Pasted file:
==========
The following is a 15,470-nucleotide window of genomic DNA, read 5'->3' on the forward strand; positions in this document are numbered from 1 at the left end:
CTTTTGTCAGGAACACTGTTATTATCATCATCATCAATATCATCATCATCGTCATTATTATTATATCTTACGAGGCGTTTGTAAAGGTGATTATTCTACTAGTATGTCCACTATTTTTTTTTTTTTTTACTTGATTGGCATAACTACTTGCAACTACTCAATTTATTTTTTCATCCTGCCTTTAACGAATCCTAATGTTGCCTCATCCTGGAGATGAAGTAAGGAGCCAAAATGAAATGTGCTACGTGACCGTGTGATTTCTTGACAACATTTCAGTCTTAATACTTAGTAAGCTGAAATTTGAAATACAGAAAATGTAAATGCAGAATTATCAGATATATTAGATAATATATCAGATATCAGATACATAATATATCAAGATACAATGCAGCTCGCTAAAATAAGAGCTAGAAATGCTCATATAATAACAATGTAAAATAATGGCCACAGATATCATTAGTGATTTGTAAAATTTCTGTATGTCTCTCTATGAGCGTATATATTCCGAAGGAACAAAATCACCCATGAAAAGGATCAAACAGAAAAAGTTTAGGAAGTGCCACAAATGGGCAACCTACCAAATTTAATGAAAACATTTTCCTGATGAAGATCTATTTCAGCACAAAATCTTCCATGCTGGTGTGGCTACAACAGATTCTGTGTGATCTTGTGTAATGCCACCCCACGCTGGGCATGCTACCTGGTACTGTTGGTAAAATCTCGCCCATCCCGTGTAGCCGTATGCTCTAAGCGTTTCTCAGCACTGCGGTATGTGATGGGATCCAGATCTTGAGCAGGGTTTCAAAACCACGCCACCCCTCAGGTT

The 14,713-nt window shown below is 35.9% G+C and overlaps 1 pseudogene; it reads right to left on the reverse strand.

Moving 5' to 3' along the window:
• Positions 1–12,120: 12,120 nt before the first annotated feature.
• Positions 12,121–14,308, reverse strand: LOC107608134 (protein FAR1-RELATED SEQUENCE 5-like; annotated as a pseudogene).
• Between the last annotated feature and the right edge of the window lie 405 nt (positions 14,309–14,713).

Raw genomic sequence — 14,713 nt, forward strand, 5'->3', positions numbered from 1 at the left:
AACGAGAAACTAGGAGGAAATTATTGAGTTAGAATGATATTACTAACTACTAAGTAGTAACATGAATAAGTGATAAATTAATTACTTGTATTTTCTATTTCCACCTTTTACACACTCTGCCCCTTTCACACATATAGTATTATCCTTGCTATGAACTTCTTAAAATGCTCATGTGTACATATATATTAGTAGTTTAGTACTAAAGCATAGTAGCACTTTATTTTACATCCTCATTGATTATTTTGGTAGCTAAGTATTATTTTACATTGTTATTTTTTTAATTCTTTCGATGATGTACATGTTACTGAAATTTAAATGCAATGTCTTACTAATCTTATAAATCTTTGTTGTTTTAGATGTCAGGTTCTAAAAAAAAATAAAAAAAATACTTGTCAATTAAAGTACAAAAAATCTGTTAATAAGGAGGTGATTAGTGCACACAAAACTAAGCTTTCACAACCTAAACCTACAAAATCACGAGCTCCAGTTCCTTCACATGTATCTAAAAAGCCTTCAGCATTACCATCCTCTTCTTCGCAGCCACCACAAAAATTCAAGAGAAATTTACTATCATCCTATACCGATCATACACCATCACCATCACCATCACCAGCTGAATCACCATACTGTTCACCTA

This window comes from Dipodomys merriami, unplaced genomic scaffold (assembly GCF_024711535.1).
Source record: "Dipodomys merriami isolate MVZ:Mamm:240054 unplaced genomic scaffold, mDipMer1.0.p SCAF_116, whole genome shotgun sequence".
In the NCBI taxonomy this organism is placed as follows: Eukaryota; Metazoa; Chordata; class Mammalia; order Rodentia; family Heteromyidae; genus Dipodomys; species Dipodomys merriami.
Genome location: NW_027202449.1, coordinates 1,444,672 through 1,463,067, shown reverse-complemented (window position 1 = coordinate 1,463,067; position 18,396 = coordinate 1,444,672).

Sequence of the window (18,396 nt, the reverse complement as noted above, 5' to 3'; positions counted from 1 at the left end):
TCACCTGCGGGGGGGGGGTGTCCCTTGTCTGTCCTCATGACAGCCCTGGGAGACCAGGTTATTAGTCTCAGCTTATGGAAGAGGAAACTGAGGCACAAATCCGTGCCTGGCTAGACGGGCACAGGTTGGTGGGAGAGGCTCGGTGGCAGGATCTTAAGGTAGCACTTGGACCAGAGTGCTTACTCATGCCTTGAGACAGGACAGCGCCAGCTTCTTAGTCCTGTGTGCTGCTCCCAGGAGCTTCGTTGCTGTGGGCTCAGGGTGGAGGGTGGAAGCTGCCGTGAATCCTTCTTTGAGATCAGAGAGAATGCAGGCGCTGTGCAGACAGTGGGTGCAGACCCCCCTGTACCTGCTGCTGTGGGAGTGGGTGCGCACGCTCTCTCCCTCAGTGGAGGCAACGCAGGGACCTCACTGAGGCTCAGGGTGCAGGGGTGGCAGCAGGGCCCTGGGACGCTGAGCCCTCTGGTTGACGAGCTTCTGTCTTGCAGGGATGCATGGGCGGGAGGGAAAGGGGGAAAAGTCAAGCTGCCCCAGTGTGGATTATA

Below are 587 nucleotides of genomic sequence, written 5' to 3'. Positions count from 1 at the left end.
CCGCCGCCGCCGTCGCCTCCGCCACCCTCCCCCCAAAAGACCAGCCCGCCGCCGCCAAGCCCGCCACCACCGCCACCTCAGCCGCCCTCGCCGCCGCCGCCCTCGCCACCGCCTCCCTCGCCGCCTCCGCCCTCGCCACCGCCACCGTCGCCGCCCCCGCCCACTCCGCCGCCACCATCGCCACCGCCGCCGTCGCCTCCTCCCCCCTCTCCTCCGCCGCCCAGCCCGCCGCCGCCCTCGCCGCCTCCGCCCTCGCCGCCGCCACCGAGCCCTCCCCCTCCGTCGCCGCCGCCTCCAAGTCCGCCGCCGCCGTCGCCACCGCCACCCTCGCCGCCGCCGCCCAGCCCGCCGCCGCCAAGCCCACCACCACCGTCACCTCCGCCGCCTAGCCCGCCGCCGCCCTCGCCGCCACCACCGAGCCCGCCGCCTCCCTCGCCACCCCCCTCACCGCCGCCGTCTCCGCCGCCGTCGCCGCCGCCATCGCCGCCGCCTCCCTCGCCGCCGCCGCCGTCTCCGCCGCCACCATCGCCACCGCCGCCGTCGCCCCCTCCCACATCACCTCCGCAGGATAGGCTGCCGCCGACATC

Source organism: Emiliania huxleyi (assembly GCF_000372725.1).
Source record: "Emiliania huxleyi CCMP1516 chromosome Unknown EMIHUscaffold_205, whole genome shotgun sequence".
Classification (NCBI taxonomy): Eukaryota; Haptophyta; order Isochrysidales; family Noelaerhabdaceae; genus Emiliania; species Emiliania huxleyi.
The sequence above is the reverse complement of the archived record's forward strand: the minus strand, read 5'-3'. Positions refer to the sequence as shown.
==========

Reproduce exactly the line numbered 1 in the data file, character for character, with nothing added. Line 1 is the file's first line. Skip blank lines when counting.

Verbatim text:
The following is a 15,470-nucleotide window of genomic DNA, read 5'->3' on the forward strand; positions in this document are numbered from 1 at the left end: